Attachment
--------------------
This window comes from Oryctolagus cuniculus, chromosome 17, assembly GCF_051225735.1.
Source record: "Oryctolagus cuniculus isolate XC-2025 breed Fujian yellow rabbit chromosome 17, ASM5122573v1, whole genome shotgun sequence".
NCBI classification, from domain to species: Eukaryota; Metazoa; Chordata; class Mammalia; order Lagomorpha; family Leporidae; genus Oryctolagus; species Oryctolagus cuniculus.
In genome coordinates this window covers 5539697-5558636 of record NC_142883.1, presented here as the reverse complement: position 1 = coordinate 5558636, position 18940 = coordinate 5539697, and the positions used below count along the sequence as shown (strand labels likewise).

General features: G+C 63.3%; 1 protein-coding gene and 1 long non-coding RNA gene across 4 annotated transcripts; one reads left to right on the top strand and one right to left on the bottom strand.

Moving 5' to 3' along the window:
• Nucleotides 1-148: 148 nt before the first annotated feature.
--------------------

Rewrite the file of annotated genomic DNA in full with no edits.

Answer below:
This window comes from Oryctolagus cuniculus, chromosome 17, assembly GCF_051225735.1.
Source record: "Oryctolagus cuniculus isolate XC-2025 breed Fujian yellow rabbit chromosome 17, ASM5122573v1, whole genome shotgun sequence".
NCBI classification, from domain to species: Eukaryota; Metazoa; Chordata; class Mammalia; order Lagomorpha; family Leporidae; genus Oryctolagus; species Oryctolagus cuniculus.
In genome coordinates this window covers 5539697-5558636 of record NC_142883.1, presented here as the reverse complement: position 1 = coordinate 5558636, position 18940 = coordinate 5539697, and the positions used below count along the sequence as shown (strand labels likewise).

General features: G+C 63.3%; 1 protein-coding gene and 1 long non-coding RNA gene across 4 annotated transcripts; one reads left to right on the top strand and one right to left on the bottom strand.

Moving 5' to 3' along the window:
• Nucleotides 1-148: 148 nt before the first annotated feature.